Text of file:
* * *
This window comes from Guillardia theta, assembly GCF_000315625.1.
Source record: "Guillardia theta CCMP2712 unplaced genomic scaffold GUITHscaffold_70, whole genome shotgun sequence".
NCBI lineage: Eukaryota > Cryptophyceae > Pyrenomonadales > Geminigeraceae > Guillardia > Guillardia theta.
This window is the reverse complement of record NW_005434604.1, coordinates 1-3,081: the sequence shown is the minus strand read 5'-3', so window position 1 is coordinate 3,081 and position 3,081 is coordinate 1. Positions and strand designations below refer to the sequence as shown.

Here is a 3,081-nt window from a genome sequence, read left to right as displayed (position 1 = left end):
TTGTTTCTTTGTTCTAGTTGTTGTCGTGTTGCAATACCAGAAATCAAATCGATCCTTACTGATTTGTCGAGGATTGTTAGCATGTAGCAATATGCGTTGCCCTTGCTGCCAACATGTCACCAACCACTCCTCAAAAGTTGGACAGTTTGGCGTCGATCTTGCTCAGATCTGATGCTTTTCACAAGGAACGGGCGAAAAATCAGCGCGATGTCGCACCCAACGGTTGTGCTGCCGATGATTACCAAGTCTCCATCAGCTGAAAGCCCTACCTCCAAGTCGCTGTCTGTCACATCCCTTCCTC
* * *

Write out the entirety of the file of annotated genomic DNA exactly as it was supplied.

This window comes from Guillardia theta, assembly GCF_000315625.1.
Source record: "Guillardia theta CCMP2712 unplaced genomic scaffold GUITHscaffold_70, whole genome shotgun sequence".
NCBI lineage: Eukaryota > Cryptophyceae > Pyrenomonadales > Geminigeraceae > Guillardia > Guillardia theta.
This window is the reverse complement of record NW_005434604.1, coordinates 1-3,081: the sequence shown is the minus strand read 5'-3', so window position 1 is coordinate 3,081 and position 3,081 is coordinate 1. Positions and strand designations below refer to the sequence as shown.

Here is a 3,081-nt window from a genome sequence, read left to right as displayed (position 1 = left end):
TTGTTTCTTTGTTCTAGTTGTTGTCGTGTTGCAATACCAGAAATCAAATCGATCCTTACTGATTTGTCGAGGATTGTTAGCATGTAGCAATATGCGTTGCCCTTGCTGCCAACATGTCACCAACCACTCCTCAAAAGTTGGACAGTTTGGCGTCGATCTTGCTCAGATCTGATGCTTTTCACAAGGAACGGGCGAAAAATCAGCGCGATGTCGCACCCAACGGTTGTGCTGCCGATGATTACCAAGTCTCCATCAGCTGAAAGCCCTACCTCCAAGTCGCTGTCTGTCACATCCCTTCCTC